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How to Tape your Shoulders for Impingement and Improve your Posture

How to Tape your Shoulders for Impingement and Improve your Posture

Also known as rotator cuff tendinitis, shoulder impingement is characterized by swelling and pain when the edge of your shoulder blade rubs against the rotator cuff beneath it. Since it’s a common condition among swimmers, it’s also dubbed as a swimmer’s shoulder. 

Another cause can be an irritated and inflamed bursa. It is the fluid-filled sac between your tendon and acromion - it helps your tendons and muscles glide over your bones.

Another common cause is poor posture. Often characterized by rounded shoulders and a hunched position, it predisposes you to impingement. If you’re sitting at a desk, using your computer, playing a video game, or reading, a forward head can also be observed. This predisposes you to shoulder impingement and pain.

man aching due to shoulder impingement

What are the symptoms of shoulder impingement?

The symptoms for shoulder impingement include:
     - Pain in the shoulder when you’re reaching overhead
     - Pain when reaching behind your back

Do you suffer from shoulder impingement and are looking to improve your posture? If your answer is yes, read on!

Here, we’ll show you a kinesiology taping protocol that will help offload the structures that are getting impinged, swollen, or inflamed. Learn how to correct your posture to prevent shoulder impingement that eventually leads to pain.

What’s the kinesiology taping protocol for shoulder impingement?

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  1. First, measure and cut your kinesiology tape spanning the length of the deltoid muscle up until the base of the neck. Round your edges. Make sure to use high-quality gum-free scissors for easy cutting! ;)
  2. Start by applying the anchor with 0% tension on the tape. Next, have the patient raise his arms to the side and position the tape parallel to the patient’s arm without applying the kin tape yet.
  3. To apply a 50% tension on the tape, slowly have the patient lower his arm while applying the tape alongside his movement. Apply the end of the tape without any tension.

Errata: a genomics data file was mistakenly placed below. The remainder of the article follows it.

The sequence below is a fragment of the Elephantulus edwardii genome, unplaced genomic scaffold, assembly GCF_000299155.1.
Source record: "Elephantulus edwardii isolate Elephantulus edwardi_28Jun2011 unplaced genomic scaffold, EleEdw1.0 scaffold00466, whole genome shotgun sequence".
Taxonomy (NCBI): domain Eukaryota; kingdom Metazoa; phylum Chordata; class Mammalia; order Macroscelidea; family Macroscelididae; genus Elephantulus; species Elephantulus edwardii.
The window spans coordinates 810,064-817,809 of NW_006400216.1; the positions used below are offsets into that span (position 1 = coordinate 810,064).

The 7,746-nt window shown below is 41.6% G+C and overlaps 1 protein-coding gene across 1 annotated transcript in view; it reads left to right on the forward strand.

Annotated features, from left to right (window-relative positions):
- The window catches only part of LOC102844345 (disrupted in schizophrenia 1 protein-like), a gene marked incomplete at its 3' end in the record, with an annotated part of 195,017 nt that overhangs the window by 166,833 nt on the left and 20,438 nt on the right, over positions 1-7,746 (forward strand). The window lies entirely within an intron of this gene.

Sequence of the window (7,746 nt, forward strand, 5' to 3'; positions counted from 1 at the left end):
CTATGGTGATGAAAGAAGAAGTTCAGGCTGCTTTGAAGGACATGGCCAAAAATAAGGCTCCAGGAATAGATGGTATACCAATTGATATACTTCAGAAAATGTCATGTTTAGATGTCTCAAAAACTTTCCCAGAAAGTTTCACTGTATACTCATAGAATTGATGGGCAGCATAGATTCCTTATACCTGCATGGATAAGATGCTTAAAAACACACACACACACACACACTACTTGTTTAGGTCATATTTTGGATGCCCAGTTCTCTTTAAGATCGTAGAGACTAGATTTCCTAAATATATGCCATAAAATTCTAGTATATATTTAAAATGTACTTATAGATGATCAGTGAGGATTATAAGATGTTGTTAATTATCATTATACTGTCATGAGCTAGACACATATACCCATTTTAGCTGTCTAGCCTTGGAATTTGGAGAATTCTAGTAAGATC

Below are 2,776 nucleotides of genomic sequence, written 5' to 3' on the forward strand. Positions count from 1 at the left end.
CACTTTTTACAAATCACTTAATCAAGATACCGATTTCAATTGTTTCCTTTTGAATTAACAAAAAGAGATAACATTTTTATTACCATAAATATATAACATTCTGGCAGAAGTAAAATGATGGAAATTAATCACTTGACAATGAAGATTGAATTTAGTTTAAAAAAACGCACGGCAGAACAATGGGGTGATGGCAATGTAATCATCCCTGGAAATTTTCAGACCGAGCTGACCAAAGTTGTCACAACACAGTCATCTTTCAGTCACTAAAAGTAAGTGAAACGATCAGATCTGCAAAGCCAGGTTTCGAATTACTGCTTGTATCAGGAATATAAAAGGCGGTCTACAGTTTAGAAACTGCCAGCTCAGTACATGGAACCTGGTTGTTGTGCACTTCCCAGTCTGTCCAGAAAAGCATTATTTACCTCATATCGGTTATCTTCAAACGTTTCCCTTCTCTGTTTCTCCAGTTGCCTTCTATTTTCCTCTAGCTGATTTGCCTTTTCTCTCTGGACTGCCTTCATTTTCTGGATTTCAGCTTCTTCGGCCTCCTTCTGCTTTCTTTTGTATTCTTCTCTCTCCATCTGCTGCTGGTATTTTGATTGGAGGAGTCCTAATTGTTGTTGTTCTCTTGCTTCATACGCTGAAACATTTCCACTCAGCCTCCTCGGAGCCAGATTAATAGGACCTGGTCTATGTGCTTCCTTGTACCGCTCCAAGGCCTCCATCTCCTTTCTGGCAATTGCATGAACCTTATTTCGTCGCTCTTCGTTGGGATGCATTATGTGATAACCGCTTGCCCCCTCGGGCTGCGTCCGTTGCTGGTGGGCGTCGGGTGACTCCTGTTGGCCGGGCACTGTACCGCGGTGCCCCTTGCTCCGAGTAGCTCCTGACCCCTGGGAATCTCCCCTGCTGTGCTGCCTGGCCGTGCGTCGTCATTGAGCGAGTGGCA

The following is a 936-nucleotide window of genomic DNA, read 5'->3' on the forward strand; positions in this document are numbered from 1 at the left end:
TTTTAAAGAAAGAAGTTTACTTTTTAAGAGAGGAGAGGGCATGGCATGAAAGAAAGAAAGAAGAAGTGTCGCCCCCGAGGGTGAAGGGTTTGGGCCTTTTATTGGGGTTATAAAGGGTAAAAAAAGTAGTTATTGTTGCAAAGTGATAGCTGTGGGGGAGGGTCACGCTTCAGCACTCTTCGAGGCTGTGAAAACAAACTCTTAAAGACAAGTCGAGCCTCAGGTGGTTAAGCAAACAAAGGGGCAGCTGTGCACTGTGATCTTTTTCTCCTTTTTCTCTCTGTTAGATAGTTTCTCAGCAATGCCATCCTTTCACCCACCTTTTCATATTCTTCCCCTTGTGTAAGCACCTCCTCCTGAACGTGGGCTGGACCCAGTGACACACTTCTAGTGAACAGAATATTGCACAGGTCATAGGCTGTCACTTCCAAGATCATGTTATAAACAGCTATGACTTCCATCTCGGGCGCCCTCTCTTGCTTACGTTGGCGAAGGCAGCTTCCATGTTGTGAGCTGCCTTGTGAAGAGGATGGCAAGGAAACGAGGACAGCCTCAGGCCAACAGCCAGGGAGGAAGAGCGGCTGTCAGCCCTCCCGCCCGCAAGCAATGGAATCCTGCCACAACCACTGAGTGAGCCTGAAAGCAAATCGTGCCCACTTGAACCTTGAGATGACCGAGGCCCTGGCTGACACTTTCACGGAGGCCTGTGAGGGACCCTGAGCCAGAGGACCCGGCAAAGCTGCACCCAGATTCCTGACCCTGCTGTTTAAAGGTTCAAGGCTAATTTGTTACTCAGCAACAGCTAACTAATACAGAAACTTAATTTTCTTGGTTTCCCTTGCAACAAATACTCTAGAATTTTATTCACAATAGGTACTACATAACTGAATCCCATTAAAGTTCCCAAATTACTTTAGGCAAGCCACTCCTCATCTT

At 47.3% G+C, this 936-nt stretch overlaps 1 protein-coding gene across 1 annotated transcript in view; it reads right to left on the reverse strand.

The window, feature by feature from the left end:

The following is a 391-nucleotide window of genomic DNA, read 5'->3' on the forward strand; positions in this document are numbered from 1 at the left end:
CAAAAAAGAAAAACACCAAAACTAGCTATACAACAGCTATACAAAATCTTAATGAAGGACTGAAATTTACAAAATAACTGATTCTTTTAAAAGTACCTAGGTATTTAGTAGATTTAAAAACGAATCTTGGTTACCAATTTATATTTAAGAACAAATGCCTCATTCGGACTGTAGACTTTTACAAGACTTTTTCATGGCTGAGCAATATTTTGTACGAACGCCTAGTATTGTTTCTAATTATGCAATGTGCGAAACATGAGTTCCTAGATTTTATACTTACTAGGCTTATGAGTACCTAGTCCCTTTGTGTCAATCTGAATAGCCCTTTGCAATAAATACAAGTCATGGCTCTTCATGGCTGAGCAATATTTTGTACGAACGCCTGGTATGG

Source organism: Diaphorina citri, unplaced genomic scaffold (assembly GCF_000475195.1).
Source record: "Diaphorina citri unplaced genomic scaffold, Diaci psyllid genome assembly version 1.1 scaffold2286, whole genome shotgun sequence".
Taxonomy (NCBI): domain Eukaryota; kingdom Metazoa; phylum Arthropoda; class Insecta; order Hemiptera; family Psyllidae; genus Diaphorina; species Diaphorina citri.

4. Rub the tape to activate the adhesive.

 

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How do you improve your posture through shoulder correction?

Now, we’re taking the protocol further to improve posture. This technique will cue the patient to straighten his back and will not restrict his movement. The tension on the tape will also cue the muscles to stay in the right posture when it tends to revert to its old position.

  1. To help with the patient’s posture if he’s got rounded shoulders, you need another strip of kinesiology tape. Measure from the front of the shoulder up until the back of the shoulder blade. Round your tape ends.
  2. Position the kinesiology tape starting on the front of the shoulder, and apply the anchor without any tension.
  3. Then, straighten the patient’s back before applying the therapeutic zone with a 50% tension. Make sure to NOT apply any tension to the ends.
  4. Rub the tape to activate the adhesive.

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What is manual tissue gliding?

Manual tissue gliding uses the hands to act as the tape to give an idea of which direction to apply the tape before using it. Try out several directions to determine which direction gives the most benefit to the patient before you start taping.

How do you use manual tissue gliding to help with pain?

In this protocol, we’ll be demonstrating the Y-cut. Follow the protocol above and follow the instructions below to help with the pain.

  1. Measure the tape again and round off the edges. Then, make a Y-cut. Round off the edges. Always remember that the tape will always stick better on the skin. Put 0% tension on the anchor.
  2. With the two other strips, put 20% tension upon application.
  3. Rub the tape to activate the adhesive.

 

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